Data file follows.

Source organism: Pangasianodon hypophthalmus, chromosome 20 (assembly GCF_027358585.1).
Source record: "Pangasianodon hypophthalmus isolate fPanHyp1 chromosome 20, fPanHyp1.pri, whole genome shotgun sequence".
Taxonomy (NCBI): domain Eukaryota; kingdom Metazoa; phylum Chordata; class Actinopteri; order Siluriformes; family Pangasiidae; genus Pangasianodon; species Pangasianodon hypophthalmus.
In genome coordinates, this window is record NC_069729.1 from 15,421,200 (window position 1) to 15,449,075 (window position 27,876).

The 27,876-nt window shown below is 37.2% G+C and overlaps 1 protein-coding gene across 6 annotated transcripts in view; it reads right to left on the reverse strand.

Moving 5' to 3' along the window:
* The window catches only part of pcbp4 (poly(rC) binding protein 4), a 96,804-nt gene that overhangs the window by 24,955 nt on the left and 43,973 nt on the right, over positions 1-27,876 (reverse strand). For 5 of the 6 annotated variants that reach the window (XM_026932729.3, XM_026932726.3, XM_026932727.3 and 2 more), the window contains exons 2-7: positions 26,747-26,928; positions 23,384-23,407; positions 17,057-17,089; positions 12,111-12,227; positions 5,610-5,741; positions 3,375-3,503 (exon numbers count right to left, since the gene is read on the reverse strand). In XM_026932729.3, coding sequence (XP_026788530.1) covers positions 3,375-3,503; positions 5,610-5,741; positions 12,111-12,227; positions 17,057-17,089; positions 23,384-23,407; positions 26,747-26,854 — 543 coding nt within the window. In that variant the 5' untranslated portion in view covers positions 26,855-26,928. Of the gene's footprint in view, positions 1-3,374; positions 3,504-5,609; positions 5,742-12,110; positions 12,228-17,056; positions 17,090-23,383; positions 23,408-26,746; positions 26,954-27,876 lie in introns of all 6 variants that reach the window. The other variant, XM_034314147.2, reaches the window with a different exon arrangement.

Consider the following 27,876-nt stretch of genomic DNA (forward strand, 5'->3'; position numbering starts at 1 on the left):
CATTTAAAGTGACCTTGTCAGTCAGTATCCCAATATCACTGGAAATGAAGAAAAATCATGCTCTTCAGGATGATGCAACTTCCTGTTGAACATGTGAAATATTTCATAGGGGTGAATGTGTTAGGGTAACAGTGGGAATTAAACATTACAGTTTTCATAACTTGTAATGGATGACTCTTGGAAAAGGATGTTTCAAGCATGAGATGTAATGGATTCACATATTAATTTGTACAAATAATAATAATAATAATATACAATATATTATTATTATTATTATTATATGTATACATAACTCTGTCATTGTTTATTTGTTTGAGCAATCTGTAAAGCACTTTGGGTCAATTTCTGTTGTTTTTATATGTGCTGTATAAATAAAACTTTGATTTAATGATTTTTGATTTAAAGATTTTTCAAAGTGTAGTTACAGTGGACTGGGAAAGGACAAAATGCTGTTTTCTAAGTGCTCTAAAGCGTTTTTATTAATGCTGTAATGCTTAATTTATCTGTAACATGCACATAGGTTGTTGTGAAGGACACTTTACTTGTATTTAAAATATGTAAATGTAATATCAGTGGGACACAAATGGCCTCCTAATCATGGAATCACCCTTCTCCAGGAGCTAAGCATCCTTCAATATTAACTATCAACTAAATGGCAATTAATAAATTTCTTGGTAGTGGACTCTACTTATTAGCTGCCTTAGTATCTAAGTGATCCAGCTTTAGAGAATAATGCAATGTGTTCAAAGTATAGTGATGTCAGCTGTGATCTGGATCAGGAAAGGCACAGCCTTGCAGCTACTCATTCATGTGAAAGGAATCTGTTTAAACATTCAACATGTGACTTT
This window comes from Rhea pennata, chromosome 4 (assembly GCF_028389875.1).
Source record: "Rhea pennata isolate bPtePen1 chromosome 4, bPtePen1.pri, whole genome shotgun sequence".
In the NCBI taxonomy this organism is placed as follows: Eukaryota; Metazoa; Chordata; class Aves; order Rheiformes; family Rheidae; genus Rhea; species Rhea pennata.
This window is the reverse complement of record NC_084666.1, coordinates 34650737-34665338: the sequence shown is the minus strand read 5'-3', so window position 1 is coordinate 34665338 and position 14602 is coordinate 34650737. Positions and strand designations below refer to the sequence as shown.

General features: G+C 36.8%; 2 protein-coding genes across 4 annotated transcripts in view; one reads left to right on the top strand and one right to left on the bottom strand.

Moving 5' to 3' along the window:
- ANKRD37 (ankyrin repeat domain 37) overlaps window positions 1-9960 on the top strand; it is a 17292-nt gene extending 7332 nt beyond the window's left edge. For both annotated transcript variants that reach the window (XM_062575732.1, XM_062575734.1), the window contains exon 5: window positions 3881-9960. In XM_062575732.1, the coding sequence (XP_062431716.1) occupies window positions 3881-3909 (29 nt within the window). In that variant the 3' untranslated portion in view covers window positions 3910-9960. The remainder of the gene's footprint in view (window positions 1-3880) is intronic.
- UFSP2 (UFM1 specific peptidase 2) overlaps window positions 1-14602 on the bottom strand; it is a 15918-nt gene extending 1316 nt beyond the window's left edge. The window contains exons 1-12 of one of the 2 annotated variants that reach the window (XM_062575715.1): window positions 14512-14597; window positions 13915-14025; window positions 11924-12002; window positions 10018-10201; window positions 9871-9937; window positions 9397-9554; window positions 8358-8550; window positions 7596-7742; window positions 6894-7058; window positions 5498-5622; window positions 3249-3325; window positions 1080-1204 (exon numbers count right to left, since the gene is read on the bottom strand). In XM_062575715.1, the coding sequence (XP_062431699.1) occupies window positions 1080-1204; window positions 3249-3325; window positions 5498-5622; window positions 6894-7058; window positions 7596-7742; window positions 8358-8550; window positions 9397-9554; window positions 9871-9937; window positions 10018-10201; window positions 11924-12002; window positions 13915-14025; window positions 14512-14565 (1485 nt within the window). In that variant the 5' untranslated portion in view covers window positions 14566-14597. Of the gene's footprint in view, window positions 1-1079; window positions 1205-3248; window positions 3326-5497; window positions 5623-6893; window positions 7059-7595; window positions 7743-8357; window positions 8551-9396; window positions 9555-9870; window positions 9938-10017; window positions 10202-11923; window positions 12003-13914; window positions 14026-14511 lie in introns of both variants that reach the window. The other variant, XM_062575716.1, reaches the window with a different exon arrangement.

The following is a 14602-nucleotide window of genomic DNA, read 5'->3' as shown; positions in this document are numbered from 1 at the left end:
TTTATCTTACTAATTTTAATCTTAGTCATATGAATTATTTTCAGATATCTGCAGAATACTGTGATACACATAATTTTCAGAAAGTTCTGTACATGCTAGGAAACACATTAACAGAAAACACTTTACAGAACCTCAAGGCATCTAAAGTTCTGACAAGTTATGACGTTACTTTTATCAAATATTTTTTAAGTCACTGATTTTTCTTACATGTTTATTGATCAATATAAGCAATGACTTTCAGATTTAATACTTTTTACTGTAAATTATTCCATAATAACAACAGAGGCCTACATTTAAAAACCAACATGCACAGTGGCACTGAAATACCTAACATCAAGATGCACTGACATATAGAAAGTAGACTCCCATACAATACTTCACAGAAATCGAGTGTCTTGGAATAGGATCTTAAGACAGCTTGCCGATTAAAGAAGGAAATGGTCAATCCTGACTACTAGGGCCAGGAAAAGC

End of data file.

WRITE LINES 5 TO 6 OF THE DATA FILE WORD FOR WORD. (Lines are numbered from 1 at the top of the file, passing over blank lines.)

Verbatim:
The 27,876-nt window shown below is 37.2% G+C and overlaps 1 protein-coding gene across 6 annotated transcripts in view; it reads right to left on the reverse strand.

Moving 5' to 3' along the window: